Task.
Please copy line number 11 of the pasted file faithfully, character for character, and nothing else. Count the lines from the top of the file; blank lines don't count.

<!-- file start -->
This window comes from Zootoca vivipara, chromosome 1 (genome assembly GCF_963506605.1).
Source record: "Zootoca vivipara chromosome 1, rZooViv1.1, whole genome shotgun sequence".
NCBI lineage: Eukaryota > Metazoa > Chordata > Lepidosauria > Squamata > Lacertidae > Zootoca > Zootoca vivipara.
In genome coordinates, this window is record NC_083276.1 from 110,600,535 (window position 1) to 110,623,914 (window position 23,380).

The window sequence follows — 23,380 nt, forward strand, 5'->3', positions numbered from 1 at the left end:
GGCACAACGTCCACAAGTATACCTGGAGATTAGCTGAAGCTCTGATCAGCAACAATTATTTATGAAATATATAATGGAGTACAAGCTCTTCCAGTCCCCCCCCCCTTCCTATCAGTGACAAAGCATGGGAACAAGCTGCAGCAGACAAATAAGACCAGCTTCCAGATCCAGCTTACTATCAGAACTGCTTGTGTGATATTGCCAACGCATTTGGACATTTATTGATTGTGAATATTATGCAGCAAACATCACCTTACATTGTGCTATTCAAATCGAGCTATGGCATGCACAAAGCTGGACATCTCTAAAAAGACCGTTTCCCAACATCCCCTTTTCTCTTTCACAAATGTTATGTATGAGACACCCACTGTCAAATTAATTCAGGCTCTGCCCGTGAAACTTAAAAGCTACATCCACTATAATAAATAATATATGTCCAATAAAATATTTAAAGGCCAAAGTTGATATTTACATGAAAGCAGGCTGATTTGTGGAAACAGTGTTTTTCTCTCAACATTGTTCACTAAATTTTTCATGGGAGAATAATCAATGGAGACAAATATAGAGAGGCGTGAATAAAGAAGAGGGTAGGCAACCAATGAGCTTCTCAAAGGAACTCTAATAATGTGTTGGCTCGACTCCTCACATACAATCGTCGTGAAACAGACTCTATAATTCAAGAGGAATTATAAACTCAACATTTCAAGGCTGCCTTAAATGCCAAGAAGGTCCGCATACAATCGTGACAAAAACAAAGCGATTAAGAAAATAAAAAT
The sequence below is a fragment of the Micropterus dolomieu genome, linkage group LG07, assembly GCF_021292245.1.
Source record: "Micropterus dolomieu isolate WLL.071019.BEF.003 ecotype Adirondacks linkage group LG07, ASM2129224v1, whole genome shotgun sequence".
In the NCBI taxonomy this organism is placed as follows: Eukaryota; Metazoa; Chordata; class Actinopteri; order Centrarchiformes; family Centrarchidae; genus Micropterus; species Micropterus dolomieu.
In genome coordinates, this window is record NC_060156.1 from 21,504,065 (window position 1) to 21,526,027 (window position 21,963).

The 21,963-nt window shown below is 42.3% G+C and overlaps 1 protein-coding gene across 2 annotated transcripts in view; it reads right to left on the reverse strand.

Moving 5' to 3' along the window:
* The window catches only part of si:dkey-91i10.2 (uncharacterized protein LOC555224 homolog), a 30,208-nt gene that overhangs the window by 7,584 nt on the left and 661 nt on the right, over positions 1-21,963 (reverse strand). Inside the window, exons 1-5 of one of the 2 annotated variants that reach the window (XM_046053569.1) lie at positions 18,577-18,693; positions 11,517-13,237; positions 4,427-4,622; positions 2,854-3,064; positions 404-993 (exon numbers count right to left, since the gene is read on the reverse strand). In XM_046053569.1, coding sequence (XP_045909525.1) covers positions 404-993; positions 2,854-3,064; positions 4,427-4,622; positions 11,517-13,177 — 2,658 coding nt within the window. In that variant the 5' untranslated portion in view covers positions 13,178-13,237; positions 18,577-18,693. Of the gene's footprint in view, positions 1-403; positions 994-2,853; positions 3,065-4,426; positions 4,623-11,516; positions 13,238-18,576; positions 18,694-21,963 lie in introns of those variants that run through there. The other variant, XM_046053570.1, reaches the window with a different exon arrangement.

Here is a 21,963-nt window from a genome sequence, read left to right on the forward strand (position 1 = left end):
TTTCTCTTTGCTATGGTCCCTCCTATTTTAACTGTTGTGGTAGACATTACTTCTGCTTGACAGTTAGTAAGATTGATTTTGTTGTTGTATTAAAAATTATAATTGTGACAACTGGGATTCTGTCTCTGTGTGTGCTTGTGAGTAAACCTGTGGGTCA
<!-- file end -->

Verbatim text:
The 21,963-nt window shown below is 42.3% G+C and overlaps 1 protein-coding gene across 2 annotated transcripts in view; it reads right to left on the reverse strand.